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How is lupus treated?

While there is currently no cure for lupus, there are several treatments available to help you manage it day-to-day, which are particularly effective if started early on.

These treatments aim to reduce flare ups and the severity of your symptoms. There are certain lifestyle changes that you can make, which we will cover later on, and our doctors can prescribe ongoing medication (if already prescribed), as well as write you sick notes if you need time off work to deal with a flare up.

Lupus medications

There are several lupus medications that a doctor may prescribe, including:

  • Non-steroidal anti-inflammatory drugs

    Non-steroidal anti-inflammatory drugs (NSAIDs), such as ibuprofen and naproxen, may be prescribed to help reduce inflammation and any pain experienced in your muscles and joints.

  • Corticosteroids

    Corticosteroids are usually only prescribed by a doctor when symptoms are severe. They can  reduce inflammation and bring the symptoms of a bad flare up under control.

    You'll be prescribed the lowest dose possible because of the possible side effects, which include high blood pressure and thinning of your bones and skin.
  • Hydroxychloroquine

    Hydroxychloroquine is effective at easing lupus symptoms.

    A doctor may refer you to a specialist who may decide to prescribe the use of hydroxychloroquine on a long-term basis to help prevent flare ups, control symptoms and to help prevent the complications.
  • Immunosuppressants

    Immunosuppressants can be used to suppress your immune system in severe cases. By doing so, these medicines can help to reduce the amount of damage that lupus can cause. These may be prescribed along with corticosteroids.
  • Belimumab and Rituximab (Biological therapies)

    These are new medicines that are only usually given to people with severe lupus after other treatments have failed to be effective. It is given slowly by infusion, directly into your veins over a few hours.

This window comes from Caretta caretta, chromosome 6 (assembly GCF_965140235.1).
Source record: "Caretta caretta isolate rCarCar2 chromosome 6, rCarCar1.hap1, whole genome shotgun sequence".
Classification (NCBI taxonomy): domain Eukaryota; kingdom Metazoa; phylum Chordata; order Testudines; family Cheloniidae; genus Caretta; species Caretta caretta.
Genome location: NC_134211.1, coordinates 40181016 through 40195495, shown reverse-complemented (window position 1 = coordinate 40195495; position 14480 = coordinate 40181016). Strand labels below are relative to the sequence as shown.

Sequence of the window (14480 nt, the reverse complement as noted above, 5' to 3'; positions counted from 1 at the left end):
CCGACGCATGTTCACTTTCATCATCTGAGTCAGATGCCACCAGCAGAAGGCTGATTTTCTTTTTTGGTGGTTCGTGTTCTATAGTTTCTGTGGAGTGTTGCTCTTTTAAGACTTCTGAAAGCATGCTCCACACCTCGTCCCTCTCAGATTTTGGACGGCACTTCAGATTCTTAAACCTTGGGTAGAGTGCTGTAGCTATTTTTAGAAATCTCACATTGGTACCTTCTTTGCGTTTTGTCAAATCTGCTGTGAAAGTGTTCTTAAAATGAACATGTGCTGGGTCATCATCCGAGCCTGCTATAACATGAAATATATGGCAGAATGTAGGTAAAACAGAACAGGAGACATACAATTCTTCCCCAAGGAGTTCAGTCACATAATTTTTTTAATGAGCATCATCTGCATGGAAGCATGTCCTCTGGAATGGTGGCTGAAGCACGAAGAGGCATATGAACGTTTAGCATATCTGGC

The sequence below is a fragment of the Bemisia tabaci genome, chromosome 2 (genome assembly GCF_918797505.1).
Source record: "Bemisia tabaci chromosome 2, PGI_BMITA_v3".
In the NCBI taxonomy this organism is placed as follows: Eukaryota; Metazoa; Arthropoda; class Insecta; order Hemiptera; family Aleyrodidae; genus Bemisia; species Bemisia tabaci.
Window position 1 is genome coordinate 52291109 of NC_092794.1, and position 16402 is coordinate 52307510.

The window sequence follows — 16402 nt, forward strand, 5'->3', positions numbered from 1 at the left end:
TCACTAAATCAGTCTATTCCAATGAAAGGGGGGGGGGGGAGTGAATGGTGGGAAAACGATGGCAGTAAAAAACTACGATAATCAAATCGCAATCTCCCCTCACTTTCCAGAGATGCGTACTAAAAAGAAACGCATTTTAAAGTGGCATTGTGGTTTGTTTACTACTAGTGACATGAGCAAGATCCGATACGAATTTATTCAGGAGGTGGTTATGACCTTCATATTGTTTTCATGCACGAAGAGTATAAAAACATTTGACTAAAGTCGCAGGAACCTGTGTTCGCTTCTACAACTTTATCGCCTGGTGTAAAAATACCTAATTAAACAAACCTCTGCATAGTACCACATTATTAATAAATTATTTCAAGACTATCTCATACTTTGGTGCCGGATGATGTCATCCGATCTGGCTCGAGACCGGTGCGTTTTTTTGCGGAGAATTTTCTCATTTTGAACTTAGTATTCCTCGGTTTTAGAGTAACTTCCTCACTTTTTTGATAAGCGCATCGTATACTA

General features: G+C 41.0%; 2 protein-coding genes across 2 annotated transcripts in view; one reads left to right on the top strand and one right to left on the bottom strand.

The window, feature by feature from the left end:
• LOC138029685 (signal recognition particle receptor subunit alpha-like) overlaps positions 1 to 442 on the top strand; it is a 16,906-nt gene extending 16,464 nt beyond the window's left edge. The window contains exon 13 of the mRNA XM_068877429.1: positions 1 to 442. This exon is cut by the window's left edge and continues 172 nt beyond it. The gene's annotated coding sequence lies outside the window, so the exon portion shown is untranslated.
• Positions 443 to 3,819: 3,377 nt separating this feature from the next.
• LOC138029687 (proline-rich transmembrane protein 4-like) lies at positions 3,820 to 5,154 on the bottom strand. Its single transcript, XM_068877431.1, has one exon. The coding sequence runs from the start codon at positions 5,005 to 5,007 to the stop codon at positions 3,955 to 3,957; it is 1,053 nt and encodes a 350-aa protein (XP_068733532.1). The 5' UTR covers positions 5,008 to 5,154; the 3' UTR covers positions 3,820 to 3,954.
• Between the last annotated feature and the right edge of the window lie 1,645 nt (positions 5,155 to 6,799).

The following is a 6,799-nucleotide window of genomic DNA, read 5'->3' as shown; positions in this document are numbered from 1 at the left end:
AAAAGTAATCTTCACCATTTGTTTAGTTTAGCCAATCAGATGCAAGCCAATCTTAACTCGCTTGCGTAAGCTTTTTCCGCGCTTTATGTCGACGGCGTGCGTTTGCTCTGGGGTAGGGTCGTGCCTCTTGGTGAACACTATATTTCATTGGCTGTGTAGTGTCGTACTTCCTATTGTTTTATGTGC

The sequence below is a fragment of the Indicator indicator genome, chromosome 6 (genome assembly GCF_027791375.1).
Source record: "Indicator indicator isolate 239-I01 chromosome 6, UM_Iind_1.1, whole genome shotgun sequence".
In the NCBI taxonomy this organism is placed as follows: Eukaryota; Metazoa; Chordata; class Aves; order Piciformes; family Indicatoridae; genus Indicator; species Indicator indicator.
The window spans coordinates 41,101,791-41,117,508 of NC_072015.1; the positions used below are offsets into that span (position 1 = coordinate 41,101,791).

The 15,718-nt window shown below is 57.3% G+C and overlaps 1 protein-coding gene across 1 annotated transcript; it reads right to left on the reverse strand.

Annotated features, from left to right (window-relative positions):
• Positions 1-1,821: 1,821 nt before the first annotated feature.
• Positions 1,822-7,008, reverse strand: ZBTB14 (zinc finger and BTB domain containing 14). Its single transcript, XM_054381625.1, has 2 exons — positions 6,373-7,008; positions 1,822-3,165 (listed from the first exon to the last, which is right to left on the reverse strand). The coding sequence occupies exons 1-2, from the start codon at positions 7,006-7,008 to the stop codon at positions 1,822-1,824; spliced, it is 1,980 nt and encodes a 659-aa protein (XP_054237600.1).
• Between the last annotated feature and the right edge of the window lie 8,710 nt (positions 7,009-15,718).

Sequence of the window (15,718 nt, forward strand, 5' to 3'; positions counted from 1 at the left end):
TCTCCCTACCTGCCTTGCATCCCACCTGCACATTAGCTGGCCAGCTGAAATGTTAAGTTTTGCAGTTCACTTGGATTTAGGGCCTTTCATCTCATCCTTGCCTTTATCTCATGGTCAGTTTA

Which treatment you're prescribes will vary on your symptoms and the severity of the condition. Some of them do have side effects, which the doctor will discuss with you.

Lifestyle changes

If you are diagnosed with lupus, there are several lifestyle changes that can provide benefits. These include:

  • Exercising on a regular basis
  • Stopping smoking
  • Eating a well-balanced diet
  • Get plenty of sleep and adequate rest

Lupus triggers

As we have mentioned, lupus often flares ups and symptoms become more pronounced for a period of time. Often, there are triggers that cause these flare ups, so knowing yours can help you manage your lupus. It could be stress, a lack of sleep, a bad diet or following an illness, like a cold.

You may also be advised to reduce your exposure to sunlight, as this is another known trigger. The sun affects the skin and a lupus rash can get worse when it is exposed to it. Try to cover up and wear a high SPF sun cream to protect yourself if you do go out in it.

Work with your doctor or specialist, as they can help you learn what your triggers may be.

What happens if lupus left untreated?

Lupus is potentially life threatening if left untreated. It can lead to organ damage and failure.

Some of the serious conditions that could arise from untreated lupus include kidney disease, cancer, pancreatitis (inflammation of the pancreas), vasculitis (inflammation of blood vessels), pleurisy (inflammation of the tissue layers lining the lungs) and pericarditis (inflammation of the fibrous sac surrounding the heart).

That is why it is so important to see a doctor if you recognise symptoms of lupus, as the sooner the treatment is started, the more effective it can be.